Just to prove how distorted a given country's citizens' view of money, inflation, and intrinsic worth derived from currency can be, let's take a moment to see what's going on across the pond. This is especially important since our darling President and Timmy the Lonely Treasury Secretary are headed to London to come up with fresh and exciting ways to debase the currency. I'm sure PM Brown and his central bank will be able to offer plenty of advice.
Reuters on the UK's quantitative easing scheme:
The Bank of England stepped up its quantitative easing programme on Thursday, saying it would buy 5 billion pounds of gilts next week after investors eagerly offloaded 2 billion pounds worth on Wednesday.
The Bank has committed to buy 75 billion pounds of assets, mostly gilts, from investors using newly created money, to increase the money supply and encourage banks to lend more freely to firms and consumers and ease the recession.
The central bank said it would buy 2 billion pounds of longer-dated gilts with maturities ranging from 2020-2032 on March 16, and a further 3 billion pounds of shorter-dated gilts with maturities of 2014-2019 on March 18.
At its first reverse auction to buy gilts on Wednesday, investors wanted to sell more than 10 billion pounds of gilts to the Bank of England, five times what it was bidding to buy.
"I think what we saw yesterday was the BoE testing the water. They're comfortable enough to push the market a bit further next week," said Sean Maloney, a strategist at Nomura International.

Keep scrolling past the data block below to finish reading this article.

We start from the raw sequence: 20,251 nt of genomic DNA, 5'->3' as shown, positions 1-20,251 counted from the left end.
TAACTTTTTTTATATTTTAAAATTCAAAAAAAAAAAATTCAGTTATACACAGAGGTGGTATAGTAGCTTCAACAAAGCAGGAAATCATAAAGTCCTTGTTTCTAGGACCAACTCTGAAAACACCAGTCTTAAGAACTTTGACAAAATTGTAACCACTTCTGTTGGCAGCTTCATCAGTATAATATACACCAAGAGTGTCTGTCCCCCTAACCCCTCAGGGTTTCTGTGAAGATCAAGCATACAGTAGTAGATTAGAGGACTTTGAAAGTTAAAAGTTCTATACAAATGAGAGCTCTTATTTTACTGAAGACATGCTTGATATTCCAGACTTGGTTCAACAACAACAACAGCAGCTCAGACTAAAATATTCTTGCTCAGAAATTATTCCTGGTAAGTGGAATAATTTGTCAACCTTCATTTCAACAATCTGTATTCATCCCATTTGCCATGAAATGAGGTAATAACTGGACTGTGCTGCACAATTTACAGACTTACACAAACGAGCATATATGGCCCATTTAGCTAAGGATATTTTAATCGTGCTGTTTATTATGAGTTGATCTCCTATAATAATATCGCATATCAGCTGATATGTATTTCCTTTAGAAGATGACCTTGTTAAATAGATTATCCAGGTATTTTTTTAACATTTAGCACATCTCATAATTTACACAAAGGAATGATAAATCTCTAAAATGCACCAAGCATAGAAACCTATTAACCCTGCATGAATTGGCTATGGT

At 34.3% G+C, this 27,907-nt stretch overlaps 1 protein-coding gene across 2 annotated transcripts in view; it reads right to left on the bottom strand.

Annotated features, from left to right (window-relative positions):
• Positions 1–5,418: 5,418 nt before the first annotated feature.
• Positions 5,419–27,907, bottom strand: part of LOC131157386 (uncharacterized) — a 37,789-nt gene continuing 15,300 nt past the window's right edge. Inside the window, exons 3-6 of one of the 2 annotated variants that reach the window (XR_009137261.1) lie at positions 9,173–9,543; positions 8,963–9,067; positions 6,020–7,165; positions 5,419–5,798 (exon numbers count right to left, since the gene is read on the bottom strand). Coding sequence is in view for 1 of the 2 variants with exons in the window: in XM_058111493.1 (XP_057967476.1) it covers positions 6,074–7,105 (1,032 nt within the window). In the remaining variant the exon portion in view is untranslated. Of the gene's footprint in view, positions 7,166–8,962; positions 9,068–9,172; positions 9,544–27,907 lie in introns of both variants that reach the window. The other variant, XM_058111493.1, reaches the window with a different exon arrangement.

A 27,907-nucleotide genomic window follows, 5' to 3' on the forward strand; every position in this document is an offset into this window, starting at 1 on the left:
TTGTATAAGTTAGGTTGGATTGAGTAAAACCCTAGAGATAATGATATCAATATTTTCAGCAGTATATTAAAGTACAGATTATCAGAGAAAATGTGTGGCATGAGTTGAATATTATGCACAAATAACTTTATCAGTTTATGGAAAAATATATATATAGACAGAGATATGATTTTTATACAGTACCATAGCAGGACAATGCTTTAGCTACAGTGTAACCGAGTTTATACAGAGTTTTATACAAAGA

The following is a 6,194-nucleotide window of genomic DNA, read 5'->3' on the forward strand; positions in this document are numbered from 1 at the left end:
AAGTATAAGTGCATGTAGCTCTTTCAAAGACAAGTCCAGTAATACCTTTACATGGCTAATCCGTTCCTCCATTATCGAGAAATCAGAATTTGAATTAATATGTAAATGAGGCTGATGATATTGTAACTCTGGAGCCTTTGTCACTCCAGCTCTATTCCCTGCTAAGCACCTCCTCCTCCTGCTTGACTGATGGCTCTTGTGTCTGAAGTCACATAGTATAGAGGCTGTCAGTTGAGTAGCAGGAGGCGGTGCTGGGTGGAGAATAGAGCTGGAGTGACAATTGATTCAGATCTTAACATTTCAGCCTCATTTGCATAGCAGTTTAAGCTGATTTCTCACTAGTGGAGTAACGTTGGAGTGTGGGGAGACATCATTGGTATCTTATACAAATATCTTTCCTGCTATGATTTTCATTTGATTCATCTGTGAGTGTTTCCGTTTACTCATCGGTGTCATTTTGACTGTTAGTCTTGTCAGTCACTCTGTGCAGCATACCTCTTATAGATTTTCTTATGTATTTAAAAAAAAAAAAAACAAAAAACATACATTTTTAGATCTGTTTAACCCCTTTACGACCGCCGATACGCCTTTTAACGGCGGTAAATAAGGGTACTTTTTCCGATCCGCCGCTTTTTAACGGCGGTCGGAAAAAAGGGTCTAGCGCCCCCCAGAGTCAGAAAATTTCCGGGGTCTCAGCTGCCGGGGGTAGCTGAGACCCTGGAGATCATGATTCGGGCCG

No, Sean, what you saw yesterday was the BoE behaving recklessly in a race to the bottom. Ironically, the Bank of England also says that the public perception of inflation on that side of the water is strangely rosy. In fact, most "perceive" a drop in inflation. Further proof that the economic demolition teams imploding economies around the world with their harebrained schemes aren't the only ones drinking the Kool-aid.
The Bank of England/GfK NOP inflation attitudes survey for February showed that the public's expectations for inflation over the next 12 months fell to 2.1% in February from 2.8% in November.
It also revealed that Britons thought inflation was 4.2% in February, down from 4.9% in November. This was the biggest quarterly fall in estimates of inflation since the survey started in 1999.
Yes, well, obviously the BoE has been discussing this with Helicopter Ben. Go, Zimbabwe, go!